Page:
Embroidery can be pretty flexible when it comes to the look your customer has requested. Capable of very small lettering on logos, tiny detail on intricate images or special effects, embroidery’s versatility offers your shop some leeway when it comes to price point. Try suggesting to a local restaurant owner that he substitute a silver metallic thread for a gray spoon that appears in his eatery’s logo and see what he thinks. Or, going one step farther, you can stitch out two different versions to show him (metallic spoon versus gray spoon), and guess which one he’ll choose. With metallic thread adding to the cost of your production, you’ll make it up in the price you pin on his new, customized logo. Also, add emphasis or shading to an embroidered design by mixing lustrous and matte-finished thread.
Since you already run a quality shop, you surely wouldn’t think of skimping on the cost of thread by substituting sewing thread for embroidery thread. But just so you know the difference, sewing thread is strong and not designed to lay into a design or lettering the way embroidery thread does. Sewing thread lacks the finish that is applied to embroidery thread during the manufacturing process, enabling it to withstand high speeds. Sewing thread also cannot run as fast in an embroidery machine and is prone to breakage. Finally, from a microscopic perspective, sewing thread is fuzzier than embroidery thread, and would not provide the crisp and clear design that top-quality embroidery thread can offer.
HOLDING ITS OWN
While soft for the purpose of laying into a design and combining colors, textures and weights to produce one comprehensive design, an embroidered piece — when executed properly — is fully capable of holding up to the elements. Quality threads will hold their color and not fade when washed in water as hot as 203˚F. Some threads will stand up to washing in water that contains bleach, as in home or commercial laundries. Others are designed to maintain their color after prolonged exposure to sunlight and its harsh ultraviolet rays. And where safety is an issue, some threads even contain the fire-resistant chemicals found in the uniforms worn by fire fighters, racing car drivers and oil rig workers.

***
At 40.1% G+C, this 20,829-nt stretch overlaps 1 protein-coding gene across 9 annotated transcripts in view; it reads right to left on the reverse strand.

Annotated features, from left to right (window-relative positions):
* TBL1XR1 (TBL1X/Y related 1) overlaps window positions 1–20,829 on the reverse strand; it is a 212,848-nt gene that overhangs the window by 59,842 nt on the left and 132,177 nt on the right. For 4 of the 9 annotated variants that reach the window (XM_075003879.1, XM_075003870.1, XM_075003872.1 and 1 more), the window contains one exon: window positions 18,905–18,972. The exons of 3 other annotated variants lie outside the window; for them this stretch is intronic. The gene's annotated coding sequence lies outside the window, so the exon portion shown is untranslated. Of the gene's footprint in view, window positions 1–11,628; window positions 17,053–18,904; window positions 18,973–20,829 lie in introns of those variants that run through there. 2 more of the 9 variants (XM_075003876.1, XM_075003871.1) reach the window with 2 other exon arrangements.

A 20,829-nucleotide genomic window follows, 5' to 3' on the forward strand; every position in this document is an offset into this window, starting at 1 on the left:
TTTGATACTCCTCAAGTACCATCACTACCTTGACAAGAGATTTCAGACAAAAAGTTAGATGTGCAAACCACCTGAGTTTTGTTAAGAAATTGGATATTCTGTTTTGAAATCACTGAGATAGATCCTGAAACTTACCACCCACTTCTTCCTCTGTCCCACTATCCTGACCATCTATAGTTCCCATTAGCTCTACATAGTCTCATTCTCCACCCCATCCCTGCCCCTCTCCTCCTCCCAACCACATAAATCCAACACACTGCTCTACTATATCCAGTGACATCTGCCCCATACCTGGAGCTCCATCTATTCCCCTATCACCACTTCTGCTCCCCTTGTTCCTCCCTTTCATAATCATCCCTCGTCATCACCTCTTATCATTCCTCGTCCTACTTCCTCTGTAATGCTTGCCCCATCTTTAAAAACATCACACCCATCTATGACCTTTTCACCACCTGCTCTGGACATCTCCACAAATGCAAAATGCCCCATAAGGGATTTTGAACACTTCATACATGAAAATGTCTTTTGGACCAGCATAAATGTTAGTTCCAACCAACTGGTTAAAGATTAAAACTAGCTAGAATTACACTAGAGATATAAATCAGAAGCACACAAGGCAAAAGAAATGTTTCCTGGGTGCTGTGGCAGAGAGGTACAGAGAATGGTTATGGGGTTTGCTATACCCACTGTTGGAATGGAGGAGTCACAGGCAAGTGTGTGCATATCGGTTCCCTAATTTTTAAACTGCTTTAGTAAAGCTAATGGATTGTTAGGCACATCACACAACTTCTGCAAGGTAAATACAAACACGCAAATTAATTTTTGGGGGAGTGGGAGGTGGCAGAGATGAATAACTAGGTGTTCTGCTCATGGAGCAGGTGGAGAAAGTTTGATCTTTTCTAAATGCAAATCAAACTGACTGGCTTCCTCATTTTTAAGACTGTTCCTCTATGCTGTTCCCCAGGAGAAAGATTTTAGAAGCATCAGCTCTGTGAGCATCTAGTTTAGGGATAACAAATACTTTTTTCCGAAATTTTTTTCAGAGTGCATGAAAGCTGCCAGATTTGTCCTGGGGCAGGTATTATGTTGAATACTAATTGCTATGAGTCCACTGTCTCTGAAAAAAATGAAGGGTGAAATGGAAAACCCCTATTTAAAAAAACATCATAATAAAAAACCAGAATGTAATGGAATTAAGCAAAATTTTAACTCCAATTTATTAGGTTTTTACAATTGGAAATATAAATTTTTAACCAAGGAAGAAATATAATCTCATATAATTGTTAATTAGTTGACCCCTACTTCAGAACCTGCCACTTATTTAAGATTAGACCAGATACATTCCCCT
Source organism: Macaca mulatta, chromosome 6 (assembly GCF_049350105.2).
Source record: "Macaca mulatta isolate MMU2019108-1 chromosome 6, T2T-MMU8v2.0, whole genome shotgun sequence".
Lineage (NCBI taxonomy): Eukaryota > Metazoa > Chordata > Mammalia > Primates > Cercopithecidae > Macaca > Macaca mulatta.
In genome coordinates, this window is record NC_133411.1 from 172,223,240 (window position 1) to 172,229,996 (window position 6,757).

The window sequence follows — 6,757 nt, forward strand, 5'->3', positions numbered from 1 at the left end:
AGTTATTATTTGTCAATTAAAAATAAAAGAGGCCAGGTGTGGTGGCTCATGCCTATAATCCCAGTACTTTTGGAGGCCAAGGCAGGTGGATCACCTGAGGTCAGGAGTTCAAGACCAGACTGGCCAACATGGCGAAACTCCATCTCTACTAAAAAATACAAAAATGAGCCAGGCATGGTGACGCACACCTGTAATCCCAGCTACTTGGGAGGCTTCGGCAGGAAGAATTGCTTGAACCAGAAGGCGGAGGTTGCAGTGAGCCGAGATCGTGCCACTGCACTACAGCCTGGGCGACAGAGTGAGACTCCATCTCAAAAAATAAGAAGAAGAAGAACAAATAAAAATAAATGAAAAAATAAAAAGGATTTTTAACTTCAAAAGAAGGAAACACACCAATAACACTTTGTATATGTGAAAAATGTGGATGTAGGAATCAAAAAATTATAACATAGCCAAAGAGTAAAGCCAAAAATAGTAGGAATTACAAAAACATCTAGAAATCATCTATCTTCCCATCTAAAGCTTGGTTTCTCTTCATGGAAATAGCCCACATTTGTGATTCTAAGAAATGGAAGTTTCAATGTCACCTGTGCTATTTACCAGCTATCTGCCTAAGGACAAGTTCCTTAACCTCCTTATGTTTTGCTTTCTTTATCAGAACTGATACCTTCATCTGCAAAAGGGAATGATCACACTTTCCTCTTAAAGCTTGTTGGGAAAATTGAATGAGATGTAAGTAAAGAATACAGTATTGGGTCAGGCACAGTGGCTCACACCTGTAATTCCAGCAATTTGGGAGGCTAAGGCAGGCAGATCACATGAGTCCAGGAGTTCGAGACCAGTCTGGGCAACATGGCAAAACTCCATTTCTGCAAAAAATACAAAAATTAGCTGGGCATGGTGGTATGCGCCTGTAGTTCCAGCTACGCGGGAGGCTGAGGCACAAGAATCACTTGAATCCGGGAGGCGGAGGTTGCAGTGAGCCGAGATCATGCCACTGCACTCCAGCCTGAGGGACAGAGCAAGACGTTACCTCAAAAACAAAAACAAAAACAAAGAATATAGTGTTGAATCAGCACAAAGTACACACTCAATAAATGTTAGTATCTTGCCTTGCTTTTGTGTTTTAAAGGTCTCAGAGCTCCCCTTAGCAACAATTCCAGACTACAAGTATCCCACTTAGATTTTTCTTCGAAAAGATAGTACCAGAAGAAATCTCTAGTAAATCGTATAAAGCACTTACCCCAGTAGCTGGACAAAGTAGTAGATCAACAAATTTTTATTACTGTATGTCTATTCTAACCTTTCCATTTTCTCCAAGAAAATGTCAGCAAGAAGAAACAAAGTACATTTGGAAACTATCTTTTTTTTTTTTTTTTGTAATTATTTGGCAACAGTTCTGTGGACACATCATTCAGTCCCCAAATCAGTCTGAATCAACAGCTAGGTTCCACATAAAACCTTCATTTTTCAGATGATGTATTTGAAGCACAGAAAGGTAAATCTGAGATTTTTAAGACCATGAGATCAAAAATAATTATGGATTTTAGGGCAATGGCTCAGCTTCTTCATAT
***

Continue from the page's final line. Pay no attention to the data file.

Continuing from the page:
When budgets are a concern, embroidery is still fairly flexible. There are no minimums, which may be offset by a setup fee. Designs can be altered to run fewer colors; density can be affected by thread choice; or the size of the design itself can be reduced. Even choosing the item to be embroidered — the fabric quality and content — can affect the final pricing of the project. When your customer wants a quality appearance and budget is a concern, don’t walk away from embroidery until you have explored the options for keeping its cost under control.
In the interest of fairness and objectivity, I must now discuss the disadvantages (I prefer to call them challenges) of choosing embroidery over ink.
Here goes: Having invested in a machine, you’ll need to purchase supplies other than thread to perform embroidery well. Proper backing, or stabilizer, is needed for the best results. Needles (chosen according to the thread you are using) and bobbins also are essential. Investing in a good digitizer to run your customers’ logos or designs is money well spent.
Large designs requiring a high stitch count and lots of colors can become costly, but often can be adjusted to fit a specific budget. When working on lightweight fabric, a large, dense design also can become heavy, but this often can be offset by combining appliqué with embroidery.
And speaking of combining, if you’re not in the mood to choose one decoration process over the other, mixing embroidery with printing can provide a mixed-media look that presents the best of both worlds. Mixed media, a topic for another time, is an impressive result of using multiple decoration techniques — say, embroidery to embellish over a printed design — which can increase a finished garment’s interest, value and price point. Embroidery, whether it appears solo or in combination with printing, is guaranteed to deliver a quality appearance to customized items for personal use, branded goods and for establishing corporate identity.
Alice Wolf is the marketing communications director for Madeira USA. She began doing marketing and public relations for the art industry in New York, then migrated north to Madeira’s headquarters in New Hampshire. For more information or to comment on this article, email Alice at firstname.lastname@example.org.